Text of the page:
Dear Mr. Jagger:

Dear Mick:

Hello. I spoke to President Obama yesterday, so it’s only fair I speak to you today. He told me to tell you hello. (Actually, he didn’t. I’m imagining he told me to tell you hello. You probably won’t read this anyway, so it doesn’t matter much.)

Mick, I’m one of your more unusual fans, in that I didn’t discover you by means of your work with the Rolling Stones. The first time you were seared into my consciousness was when you performed solo at the televised Live Aid concert in 1985. Bette Midler introduced you as “everybody’s idol,” and then you came bursting out onto the stage singing “Lonely at the Top,” a song from your ignominious solo debut album, She’s the Boss. You were flapping in the breeze like one of those plastic wind guys you see at all those car dealerships – you were flailing this way and that, looking awkward and goofy and cool at the same time.

At the time, I was awkward and goofy and not as cool, so I was inspired by someone who moved as dilapidatedly as you did and still got kudos for it. I stole your every move, your every smirk, even your little rooster tail you do with your fingers behind your bum. It got me laughs, but it also got me to embrace my own physical awkwardness and celebrate its grotesquery in a respectable way. I can never thank you enough for that.

I confess, though, that I haven’t listened to She’s the Boss since around the time I purchased it back in 1985.

Mick's solo debut

It’s very much a product of its time, filled with synth drums and electronicy keyboards. Sad to say, it hasn’t aged well. And if I’m being honest with myself, it wasn’t very good at the time, either. But I didn’t know any better. It seemed funny and silly, and I still saw you as sort of a joke, but a good joke, the kind of joke I wanted to associate myself with in order to get people to laugh at me, too.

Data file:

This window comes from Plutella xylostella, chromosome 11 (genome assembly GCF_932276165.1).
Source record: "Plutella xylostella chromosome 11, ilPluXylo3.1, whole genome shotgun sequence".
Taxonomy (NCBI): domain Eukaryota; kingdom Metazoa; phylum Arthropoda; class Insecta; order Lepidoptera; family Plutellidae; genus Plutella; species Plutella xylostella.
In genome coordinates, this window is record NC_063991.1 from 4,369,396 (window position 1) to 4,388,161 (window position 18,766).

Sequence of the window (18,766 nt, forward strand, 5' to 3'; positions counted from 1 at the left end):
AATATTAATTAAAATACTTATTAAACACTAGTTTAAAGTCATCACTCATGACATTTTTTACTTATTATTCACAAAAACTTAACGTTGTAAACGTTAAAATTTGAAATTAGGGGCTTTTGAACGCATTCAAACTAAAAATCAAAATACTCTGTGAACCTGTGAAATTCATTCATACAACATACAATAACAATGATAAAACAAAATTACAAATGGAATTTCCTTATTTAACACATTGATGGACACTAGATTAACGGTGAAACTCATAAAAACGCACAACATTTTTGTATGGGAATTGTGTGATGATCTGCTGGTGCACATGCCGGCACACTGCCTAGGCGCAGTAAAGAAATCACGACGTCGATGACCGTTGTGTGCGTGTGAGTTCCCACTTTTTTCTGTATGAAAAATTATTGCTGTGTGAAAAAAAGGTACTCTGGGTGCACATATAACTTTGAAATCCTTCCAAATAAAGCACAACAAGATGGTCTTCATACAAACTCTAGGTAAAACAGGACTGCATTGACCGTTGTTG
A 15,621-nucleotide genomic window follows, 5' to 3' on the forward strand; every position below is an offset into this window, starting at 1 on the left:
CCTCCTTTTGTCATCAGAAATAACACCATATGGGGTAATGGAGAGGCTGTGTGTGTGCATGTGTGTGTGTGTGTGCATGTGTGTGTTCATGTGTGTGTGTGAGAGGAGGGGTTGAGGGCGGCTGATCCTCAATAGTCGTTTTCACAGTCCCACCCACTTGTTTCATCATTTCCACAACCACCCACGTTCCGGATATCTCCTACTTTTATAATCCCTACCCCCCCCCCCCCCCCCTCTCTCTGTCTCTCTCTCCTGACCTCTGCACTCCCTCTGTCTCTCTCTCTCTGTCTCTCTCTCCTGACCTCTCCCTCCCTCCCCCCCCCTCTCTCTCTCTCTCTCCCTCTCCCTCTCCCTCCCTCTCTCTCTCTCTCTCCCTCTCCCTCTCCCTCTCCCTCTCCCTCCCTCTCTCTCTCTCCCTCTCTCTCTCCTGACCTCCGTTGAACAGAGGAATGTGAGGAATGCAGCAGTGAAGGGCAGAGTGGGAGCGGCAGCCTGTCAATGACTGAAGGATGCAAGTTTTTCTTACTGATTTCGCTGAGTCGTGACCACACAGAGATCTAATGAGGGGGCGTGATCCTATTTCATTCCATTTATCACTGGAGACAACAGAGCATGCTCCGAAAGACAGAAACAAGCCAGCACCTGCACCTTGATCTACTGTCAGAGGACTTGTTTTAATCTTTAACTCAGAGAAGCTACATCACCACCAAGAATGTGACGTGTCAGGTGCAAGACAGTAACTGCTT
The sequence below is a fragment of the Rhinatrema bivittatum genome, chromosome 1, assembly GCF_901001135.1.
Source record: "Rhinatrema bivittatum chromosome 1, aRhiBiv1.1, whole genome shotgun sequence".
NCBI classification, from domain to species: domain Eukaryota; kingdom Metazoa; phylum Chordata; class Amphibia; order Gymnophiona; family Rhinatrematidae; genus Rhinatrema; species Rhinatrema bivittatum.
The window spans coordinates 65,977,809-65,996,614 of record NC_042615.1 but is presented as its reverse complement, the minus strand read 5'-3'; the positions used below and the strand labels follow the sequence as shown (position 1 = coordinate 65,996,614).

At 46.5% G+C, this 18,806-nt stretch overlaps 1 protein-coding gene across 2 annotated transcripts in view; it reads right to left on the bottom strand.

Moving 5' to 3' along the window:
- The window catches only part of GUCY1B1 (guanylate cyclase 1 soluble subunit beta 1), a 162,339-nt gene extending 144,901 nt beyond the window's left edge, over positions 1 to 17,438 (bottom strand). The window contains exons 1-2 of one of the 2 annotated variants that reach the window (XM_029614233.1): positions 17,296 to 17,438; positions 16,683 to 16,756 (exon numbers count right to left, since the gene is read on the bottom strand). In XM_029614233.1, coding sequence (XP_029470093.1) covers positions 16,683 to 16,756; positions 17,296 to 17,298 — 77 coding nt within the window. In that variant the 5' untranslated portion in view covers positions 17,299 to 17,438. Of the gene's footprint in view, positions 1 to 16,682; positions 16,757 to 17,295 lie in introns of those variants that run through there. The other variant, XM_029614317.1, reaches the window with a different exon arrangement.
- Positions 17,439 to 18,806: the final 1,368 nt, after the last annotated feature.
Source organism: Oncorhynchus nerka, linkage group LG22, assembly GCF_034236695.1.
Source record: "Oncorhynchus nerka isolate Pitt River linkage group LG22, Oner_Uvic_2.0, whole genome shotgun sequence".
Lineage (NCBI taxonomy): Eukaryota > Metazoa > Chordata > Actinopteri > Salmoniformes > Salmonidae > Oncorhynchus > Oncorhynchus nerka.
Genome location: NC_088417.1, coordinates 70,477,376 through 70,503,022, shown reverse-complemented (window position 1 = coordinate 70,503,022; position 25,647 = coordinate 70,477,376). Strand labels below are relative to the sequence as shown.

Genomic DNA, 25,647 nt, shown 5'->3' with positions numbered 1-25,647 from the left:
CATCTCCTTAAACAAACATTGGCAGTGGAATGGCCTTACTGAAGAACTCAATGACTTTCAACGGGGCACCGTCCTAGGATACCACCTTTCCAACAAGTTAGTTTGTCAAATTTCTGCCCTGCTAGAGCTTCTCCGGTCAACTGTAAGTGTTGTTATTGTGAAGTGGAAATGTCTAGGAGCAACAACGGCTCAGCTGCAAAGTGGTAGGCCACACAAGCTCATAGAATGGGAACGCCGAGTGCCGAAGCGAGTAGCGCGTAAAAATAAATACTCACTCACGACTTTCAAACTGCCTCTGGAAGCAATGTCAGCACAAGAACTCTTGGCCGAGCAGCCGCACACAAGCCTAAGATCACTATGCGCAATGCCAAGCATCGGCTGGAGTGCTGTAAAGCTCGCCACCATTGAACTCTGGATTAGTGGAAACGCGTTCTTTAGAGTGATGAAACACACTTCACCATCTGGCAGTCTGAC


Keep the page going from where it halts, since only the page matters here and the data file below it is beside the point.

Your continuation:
Then I picked up Dirty Work in 1986.

Dirty Work has been hailed as “the worst Stones album ever,” but it was my first Stones album, and I quite liked it, thank you very much. See, with Dirty Work, I got it. I understood that the Stones worked because they were raw and authentic. No cute keyboard riffs; no synth anything; just guys with snarling guitars and you with your snarling vocals. (The day-glo colors on this album makes it look like another 80s cheese romp, but it isn’t – except for, you know, the cover.) The whole Stones oeuvre, even with a lesser outing like this one, was all ugly and nasty and all kinds of fun. Your eel-like shenanigans made sense in the Stones context in a way they didn’t with your vapid solo material. The stones weren’t polished or pretty; they were all rough edges. So of course their singer flailed like a ferret in heat.

(By the way, parts of Dirty Work haven’t aged well, but other parts have. “One Hit to the Body” is in my top ten all time favorite Stones tunes with its speeded-up Gimme Shelteresque hard driving riff, and “Harlem Shuffle” is still a groovin’ delight. And Keith’s “Sleep Tonight” remains his best ballad ever, hands down. The rest of the album sucks out loud, but you probably already knew that.)